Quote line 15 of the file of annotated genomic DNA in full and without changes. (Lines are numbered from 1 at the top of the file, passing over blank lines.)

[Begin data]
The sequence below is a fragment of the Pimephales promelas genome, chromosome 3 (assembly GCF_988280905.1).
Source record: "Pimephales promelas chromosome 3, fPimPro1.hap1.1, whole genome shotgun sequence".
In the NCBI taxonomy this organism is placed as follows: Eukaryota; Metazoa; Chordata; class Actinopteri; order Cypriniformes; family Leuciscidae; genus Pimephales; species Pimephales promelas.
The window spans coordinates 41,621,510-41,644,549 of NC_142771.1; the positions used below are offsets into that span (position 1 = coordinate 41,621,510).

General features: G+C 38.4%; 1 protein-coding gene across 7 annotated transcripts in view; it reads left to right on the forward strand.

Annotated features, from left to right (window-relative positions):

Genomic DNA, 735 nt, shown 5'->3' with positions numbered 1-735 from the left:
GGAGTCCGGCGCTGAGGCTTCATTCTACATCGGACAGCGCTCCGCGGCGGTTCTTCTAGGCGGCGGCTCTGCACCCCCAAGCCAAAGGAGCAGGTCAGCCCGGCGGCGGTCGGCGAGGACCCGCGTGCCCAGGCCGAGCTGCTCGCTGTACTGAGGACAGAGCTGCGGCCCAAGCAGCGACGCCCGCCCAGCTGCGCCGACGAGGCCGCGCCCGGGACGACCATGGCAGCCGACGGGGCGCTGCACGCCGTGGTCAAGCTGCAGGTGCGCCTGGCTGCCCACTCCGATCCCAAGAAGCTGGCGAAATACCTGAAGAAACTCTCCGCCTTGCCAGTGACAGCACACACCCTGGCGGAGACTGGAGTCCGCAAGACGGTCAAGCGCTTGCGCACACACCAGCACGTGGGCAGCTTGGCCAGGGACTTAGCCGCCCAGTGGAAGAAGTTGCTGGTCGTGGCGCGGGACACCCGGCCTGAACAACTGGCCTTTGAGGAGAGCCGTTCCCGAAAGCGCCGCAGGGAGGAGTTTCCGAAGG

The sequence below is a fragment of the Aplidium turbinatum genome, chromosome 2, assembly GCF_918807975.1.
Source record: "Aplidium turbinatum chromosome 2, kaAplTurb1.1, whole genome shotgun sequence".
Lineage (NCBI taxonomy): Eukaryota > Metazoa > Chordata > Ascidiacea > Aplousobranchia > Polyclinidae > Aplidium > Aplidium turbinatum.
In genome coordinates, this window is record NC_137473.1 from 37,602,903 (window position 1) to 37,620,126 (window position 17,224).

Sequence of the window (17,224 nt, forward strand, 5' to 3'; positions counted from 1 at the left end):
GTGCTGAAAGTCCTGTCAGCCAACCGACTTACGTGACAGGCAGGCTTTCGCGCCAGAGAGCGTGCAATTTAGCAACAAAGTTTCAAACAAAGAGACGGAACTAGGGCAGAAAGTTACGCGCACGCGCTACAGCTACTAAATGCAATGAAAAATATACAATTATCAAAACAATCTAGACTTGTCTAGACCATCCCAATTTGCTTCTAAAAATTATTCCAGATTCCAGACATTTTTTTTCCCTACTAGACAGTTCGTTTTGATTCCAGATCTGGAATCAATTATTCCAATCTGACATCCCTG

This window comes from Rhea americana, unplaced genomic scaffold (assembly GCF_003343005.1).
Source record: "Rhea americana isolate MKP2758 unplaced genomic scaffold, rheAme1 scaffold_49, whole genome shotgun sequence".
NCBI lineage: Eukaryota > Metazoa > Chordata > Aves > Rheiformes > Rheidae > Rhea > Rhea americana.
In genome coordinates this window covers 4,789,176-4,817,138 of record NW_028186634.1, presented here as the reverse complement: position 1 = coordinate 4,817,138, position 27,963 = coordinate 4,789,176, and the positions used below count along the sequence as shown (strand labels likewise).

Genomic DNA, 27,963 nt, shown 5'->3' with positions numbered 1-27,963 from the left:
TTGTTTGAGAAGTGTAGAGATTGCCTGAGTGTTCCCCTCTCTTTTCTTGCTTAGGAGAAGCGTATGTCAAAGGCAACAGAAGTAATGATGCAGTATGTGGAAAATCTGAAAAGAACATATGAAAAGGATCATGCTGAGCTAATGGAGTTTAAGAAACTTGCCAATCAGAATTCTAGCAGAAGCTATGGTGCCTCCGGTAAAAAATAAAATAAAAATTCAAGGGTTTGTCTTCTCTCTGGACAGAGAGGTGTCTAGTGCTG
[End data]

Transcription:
This window comes from Rhea americana, unplaced genomic scaffold (assembly GCF_003343005.1).